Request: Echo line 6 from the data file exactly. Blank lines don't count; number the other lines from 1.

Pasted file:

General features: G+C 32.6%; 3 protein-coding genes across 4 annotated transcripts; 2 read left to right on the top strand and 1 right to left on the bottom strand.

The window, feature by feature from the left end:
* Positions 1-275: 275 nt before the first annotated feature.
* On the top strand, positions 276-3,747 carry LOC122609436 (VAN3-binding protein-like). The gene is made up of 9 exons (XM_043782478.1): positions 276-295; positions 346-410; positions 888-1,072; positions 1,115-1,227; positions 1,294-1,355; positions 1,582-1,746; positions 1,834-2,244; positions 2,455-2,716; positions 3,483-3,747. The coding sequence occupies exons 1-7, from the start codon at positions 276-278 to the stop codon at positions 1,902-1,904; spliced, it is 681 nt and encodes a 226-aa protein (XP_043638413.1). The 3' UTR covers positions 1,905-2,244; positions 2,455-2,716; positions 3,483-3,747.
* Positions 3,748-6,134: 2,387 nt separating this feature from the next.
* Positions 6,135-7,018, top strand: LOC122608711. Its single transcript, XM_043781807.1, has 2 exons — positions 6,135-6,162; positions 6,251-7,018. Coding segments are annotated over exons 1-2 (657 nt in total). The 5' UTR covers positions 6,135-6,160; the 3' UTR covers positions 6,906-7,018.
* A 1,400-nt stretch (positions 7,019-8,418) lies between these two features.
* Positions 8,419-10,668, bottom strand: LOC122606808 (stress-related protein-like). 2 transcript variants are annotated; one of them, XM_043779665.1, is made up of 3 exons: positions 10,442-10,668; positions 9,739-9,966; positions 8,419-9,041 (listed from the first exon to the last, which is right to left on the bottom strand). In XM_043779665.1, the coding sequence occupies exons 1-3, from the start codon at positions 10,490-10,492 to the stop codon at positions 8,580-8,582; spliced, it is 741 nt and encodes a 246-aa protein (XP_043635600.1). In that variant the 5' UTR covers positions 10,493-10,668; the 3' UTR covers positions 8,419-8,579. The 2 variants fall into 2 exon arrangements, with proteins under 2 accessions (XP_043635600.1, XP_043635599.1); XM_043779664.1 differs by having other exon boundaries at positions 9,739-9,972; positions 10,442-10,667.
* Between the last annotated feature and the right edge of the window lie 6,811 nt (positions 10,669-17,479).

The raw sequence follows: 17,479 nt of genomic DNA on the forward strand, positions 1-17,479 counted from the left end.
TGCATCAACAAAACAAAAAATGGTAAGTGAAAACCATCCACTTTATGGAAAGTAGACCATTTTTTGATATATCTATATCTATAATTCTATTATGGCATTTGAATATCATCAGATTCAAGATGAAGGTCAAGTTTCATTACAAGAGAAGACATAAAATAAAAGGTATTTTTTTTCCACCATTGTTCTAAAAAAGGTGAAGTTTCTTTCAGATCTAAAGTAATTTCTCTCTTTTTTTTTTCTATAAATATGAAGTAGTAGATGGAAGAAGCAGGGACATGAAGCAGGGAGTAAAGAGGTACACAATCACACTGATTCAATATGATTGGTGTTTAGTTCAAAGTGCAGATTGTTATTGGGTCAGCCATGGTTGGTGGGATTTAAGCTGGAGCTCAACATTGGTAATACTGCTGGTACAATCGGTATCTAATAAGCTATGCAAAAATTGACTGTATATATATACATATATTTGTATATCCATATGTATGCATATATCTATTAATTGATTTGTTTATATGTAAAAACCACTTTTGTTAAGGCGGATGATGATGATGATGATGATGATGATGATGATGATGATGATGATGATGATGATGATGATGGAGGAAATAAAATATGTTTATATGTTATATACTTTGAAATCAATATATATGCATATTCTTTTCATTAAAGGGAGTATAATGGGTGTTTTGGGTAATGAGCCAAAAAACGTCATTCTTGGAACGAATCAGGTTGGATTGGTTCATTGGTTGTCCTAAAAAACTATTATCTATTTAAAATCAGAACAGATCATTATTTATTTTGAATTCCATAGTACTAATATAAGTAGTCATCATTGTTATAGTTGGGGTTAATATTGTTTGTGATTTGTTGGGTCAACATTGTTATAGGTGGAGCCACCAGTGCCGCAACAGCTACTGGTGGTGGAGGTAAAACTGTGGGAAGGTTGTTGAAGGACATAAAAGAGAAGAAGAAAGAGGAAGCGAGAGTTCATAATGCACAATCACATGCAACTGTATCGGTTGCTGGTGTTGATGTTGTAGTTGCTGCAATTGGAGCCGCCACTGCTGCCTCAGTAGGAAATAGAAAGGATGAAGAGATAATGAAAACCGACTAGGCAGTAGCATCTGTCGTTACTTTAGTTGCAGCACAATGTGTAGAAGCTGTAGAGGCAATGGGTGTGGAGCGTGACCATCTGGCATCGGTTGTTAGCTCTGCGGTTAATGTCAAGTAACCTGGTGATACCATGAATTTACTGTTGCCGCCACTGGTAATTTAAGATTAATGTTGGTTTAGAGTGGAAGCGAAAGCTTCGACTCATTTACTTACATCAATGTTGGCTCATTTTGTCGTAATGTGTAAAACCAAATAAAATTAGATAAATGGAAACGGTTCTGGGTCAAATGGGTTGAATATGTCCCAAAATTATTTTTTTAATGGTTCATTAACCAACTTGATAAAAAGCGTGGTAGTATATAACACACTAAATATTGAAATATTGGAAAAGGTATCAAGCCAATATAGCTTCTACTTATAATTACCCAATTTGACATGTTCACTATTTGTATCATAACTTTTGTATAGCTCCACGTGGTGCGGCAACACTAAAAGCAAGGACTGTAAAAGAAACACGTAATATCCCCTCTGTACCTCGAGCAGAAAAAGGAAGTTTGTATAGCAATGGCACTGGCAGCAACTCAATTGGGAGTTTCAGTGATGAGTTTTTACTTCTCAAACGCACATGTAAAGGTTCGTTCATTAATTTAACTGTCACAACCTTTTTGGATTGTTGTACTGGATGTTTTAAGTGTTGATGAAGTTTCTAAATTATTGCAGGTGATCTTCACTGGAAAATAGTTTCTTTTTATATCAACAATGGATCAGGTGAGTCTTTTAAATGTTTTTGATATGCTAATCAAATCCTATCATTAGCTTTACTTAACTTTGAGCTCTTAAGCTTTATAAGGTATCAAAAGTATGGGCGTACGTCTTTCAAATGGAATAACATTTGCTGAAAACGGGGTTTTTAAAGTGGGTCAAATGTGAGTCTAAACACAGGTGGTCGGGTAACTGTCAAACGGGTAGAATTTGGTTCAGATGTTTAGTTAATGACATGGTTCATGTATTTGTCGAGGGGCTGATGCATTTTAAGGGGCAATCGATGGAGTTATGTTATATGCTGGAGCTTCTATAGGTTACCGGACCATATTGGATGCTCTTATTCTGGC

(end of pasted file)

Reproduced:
* Positions 6,135-7,018, top strand: LOC122608711. Its single transcript, XM_043781807.1, has 2 exons — positions 6,135-6,162; positions 6,251-7,018. Coding segments are annotated over exons 1-2 (657 nt in total). The 5' UTR covers positions 6,135-6,160; the 3' UTR covers positions 6,906-7,018.